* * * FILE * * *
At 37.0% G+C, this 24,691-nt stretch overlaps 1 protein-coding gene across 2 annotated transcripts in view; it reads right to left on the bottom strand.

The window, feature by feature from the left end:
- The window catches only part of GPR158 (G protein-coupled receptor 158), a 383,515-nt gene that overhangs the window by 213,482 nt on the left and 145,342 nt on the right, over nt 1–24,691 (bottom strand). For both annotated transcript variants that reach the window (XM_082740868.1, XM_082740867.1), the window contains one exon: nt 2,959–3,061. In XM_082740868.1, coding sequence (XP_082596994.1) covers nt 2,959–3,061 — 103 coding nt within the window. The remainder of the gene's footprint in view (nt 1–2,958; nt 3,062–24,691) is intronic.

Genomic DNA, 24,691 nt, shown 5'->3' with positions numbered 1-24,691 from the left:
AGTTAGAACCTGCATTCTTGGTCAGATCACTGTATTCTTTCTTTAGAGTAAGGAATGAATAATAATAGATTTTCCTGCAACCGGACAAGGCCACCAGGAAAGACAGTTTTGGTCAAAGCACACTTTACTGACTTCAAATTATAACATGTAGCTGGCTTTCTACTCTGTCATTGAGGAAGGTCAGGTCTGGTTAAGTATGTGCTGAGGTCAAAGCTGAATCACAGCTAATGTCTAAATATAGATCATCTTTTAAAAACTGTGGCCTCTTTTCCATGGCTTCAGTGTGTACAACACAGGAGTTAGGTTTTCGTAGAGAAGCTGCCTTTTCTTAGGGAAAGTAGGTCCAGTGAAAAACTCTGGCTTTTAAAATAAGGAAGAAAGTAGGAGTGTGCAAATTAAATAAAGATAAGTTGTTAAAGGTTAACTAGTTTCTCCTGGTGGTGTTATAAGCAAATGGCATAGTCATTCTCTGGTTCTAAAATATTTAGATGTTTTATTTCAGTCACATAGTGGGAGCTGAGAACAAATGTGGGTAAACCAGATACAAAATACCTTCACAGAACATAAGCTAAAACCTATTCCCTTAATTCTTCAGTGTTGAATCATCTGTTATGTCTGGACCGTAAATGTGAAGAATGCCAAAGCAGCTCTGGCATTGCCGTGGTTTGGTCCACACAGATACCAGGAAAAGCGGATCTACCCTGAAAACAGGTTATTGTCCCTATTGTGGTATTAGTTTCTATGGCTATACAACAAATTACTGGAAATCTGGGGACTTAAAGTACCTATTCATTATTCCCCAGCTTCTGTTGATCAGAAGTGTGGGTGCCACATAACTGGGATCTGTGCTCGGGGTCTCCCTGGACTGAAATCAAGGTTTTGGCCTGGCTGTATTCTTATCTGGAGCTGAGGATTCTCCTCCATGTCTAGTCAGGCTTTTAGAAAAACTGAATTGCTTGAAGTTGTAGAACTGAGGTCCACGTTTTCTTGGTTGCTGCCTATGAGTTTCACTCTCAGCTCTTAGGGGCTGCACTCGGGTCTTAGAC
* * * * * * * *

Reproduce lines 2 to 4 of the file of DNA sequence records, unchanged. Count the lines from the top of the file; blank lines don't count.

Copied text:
The window, feature by feature from the left end:
- The window catches only part of GPR158 (G protein-coupled receptor 158), a 383,515-nt gene that overhangs the window by 213,482 nt on the left and 145,342 nt on the right, over nt 1–24,691 (bottom strand). For both annotated transcript variants that reach the window (XM_082740868.1, XM_082740867.1), the window contains one exon: nt 2,959–3,061. In XM_082740868.1, coding sequence (XP_082596994.1) covers nt 2,959–3,061 — 103 coding nt within the window. The remainder of the gene's footprint in view (nt 1–2,958; nt 3,062–24,691) is intronic.

Genomic DNA, 24,691 nt, shown 5'->3' with positions numbered 1-24,691 from the left: